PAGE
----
How much contents insurance do I need?

Helpful tips to work out your home contents value.

If someone asked you how much it would cost to replace the entire contents of your home, what would you say? £10k, £30k, £50k…? Some research[1] suggests that the average amount people estimated, was as much as 45% below the actual value!

Shocked? So were we. Especially given that this can impact every claim you make. Because of something called the ‘averages clause’[2] if you don’t have enough cover, even if the claim is for a small amount, the insurer can choose to reduce the payout. For example, say you’re insured for £20,000, but actually own £40,000 of contents. Now imagine £5,000 worth of items are stolen and the insurer assesses your property, they’ll only pay out £2,500 in proportion to your cover level.

Insurers don’t tend to charge that much for adding to your cover level, so it's certainly worth erring on the side of caution. But where to start?


What to include for renters contents insurance and how to value it

First things first, which items are part of your contents insurance and which are covered by your landlord’s buildings insurance? An easy way to think about it is, imagine tipping your home on its head. Everything that falls out is considered to be part of your contents, this includes any freestanding fridges, bathroom cabinets, etc. Everything which stays in its place like flooring or the built-in-oven is part of the building.

Ok so now we know what’s included, how do we go about valuing all items? Especially that rug with the big tomato sauce stain? Most insurance policies are ‘new for old’ on most items, meaning you should value items at the cost of replacing them new, rather than their current resale value (as this is what the insurance would pay out) some variants like your mobile phone or laptop may be considered for depreciation. For any items which are difficult to replace such as antiques or limited-edition artworks or books you should enter the current value (you may need to get an expert valuation for this).

But what about that diamond brooch you inherited? Any valuable items worth more than a certain amount, depending on your policy, should be individually listed on your policy in order to be covered (you’ll usually be prompted to do this when taking out cover). Check out 'All you need to know about engagement ring insurance uk'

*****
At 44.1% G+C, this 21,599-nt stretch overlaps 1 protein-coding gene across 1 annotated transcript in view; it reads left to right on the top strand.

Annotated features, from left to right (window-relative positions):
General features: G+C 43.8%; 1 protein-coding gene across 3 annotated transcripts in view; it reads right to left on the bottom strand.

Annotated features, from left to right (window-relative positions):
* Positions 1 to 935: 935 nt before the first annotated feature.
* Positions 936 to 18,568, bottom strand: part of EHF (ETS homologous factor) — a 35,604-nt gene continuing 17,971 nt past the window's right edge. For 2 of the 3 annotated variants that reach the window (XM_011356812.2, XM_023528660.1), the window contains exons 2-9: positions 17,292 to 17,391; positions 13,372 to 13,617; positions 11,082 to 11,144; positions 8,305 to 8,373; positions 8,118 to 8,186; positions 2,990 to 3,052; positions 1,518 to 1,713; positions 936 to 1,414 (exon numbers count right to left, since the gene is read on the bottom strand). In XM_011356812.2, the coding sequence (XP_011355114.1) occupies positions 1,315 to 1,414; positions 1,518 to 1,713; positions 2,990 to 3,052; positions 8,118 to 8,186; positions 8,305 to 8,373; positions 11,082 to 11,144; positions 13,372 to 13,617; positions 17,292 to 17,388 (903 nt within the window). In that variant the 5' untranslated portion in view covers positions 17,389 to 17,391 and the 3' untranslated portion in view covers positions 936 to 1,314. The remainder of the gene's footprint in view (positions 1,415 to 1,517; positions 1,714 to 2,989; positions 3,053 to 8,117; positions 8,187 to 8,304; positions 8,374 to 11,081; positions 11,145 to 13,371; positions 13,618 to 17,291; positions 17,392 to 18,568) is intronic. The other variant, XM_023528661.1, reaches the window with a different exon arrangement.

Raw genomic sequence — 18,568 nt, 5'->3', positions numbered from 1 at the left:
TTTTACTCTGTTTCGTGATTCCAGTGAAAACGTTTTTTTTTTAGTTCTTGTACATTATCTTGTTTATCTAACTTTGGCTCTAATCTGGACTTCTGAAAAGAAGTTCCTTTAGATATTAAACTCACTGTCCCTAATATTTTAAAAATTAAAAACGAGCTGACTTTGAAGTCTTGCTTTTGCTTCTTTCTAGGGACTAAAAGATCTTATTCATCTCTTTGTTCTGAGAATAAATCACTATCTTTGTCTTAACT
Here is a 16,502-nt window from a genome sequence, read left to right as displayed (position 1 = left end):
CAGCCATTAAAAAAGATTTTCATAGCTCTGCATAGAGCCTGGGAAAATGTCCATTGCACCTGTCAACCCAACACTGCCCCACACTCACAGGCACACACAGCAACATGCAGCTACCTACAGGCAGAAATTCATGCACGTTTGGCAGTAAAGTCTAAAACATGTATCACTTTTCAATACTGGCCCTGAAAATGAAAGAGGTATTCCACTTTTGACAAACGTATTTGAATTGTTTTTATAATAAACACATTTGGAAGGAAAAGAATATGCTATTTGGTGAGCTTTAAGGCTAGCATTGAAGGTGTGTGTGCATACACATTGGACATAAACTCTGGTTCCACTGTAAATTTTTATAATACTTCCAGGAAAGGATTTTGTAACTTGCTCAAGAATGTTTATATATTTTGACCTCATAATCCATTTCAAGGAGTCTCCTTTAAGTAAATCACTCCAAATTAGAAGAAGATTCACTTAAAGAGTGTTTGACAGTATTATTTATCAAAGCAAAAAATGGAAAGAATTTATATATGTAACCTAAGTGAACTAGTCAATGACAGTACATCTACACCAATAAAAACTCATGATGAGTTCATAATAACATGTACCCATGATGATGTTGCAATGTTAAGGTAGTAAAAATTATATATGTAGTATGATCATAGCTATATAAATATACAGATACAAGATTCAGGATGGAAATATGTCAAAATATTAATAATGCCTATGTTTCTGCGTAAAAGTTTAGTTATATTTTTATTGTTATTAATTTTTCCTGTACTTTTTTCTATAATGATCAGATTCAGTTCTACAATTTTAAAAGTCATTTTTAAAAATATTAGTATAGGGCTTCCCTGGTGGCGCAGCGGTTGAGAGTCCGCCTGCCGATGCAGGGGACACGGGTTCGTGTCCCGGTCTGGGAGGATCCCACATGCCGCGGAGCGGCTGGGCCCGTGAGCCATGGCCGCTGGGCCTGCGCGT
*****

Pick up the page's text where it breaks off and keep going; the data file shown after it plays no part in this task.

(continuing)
You shouldn't forget about equipment you've use for your hobbies too - here at Urban Jungle we've seen cover for musical instruments increase by 228% since 2020 and cover for golf clubs and equipment increase by 209%!

How to calculate your contents for insurance  


Next, you’re ready to whip out that pen and paper. Just kidding! We’ve built a contents calculator which will help you accurately guesstimate the value of your contents.

However, your possessions aren’t the only thing you should think about. What if disaster strikes and your home becomes temporarily uninhabitable? The cost of alternative accommodation is one that’s often forgotten but should be included in your total cover.

We’ve now calculated the total coverage level you require today. But what will you buy tomorrow, next week or next month? People continue to buy new stuff but often won’t remember to update their insurance so best to build in that bit of buffer.

When using our contents calculator, we’ll prompt you to remember all of these extra items. Check it out by clicking below. If you have any questions about it, just contact us.

There you have it, hope this helps. While you're here why not check out:

What is Accidental Cover on home insurance?

What can invalidate home insurance?

Do I need contents insurance as a student?

We're Urban Jungle, here to change the outdated unfair habits of the insurance industry. We offer fair, clear and simple insurance for young people. Check out our insurance product guides below or get a quote here!

Contents Insurance - renters and students

Buildings and Contents Insurance - homeowners

Tenants Liability Insurance - renters

Urban Jungle is not a financial advisor and information in this article should not be taken as advice or recommendation.